Social Information Processing Links to Cyber-bullying in Adolescence: A Developmental Perspective




Bak, Michal

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The internet has become an important social context in adolescence, and communicating online with friends has become a natural part of everyday life. The present cross-sectional study examined the effects of social cues and popularity on developing adolescent social cognitions in online settings using a sample of 90, 11- to 14-year-old students from British Columbia, Canada. Participants completed self-report cyber-bullying, cyber-victimization, and cyber-aggression motivation measures. Hostile intent attributions were obtained using an instrument containing 8 hypothetical vignettes, where potentially harmful messages were sent to the protagonist, but the sender’s intentions were ambiguous. The results show an increasing cyber-bullying and cyber-victimization trend from early- to mid- adolescence. There was some evidence to suggest that individuals in mid-adolescence were more sensitive to online social cues and popularity. Individuals in mid-adolescence were more likely to engage in cyber-aggressive behavior to obtain a material or social reward. Despite having a small sample size, this study provides a good foundation for further research examining developmental processes that underlie cyberbullying behavior.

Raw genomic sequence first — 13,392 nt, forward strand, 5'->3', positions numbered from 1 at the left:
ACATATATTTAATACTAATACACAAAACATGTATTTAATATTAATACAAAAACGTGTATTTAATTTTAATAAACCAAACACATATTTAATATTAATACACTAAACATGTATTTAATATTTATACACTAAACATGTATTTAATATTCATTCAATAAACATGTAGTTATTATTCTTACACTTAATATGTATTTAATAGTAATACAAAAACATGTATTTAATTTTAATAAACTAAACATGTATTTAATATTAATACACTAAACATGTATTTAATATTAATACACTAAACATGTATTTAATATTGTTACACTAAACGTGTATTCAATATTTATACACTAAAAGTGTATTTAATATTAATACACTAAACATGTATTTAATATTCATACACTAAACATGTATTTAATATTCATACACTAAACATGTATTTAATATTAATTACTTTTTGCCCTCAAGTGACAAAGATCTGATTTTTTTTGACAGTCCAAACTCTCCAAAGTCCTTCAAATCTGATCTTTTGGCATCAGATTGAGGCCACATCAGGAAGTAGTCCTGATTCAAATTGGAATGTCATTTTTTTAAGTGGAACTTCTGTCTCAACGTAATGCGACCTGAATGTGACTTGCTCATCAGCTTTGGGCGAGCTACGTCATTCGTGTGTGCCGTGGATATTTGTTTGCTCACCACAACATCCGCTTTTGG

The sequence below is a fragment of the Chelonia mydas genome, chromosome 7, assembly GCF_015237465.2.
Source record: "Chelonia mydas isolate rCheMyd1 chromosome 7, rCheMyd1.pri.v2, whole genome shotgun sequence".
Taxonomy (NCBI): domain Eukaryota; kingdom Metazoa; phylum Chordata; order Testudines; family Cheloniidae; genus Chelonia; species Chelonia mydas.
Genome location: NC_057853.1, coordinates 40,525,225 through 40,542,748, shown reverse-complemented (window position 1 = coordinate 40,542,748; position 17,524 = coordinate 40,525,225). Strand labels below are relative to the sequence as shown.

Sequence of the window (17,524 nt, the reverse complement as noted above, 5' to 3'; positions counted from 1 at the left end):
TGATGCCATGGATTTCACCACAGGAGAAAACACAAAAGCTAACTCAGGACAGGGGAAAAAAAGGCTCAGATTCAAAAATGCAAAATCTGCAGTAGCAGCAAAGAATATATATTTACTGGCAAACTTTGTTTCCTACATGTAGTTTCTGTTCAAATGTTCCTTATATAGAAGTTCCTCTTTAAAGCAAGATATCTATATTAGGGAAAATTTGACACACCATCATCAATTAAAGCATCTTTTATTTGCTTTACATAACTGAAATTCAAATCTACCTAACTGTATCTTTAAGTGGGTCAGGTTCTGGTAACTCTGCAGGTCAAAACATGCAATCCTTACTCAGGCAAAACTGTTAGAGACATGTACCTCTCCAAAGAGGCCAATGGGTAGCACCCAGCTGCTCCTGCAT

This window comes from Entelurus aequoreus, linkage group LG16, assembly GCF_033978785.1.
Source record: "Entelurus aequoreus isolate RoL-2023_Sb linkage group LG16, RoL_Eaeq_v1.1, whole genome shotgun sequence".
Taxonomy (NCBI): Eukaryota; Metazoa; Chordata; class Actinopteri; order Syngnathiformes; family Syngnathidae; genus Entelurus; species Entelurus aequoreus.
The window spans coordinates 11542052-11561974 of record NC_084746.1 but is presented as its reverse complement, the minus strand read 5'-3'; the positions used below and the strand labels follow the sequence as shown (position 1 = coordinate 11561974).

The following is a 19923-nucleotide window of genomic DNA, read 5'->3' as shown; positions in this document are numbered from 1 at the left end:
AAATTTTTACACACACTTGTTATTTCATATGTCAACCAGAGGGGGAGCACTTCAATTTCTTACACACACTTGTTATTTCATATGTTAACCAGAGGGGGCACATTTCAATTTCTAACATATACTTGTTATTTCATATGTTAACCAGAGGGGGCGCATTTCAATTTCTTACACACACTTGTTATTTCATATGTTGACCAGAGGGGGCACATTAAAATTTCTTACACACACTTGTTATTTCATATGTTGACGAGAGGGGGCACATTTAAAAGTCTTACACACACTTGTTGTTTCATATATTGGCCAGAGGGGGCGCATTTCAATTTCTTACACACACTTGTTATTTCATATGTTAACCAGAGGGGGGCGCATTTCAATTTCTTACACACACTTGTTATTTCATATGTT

cyber-bullying, cyber-victimization, adolescence, social information processing, dual process model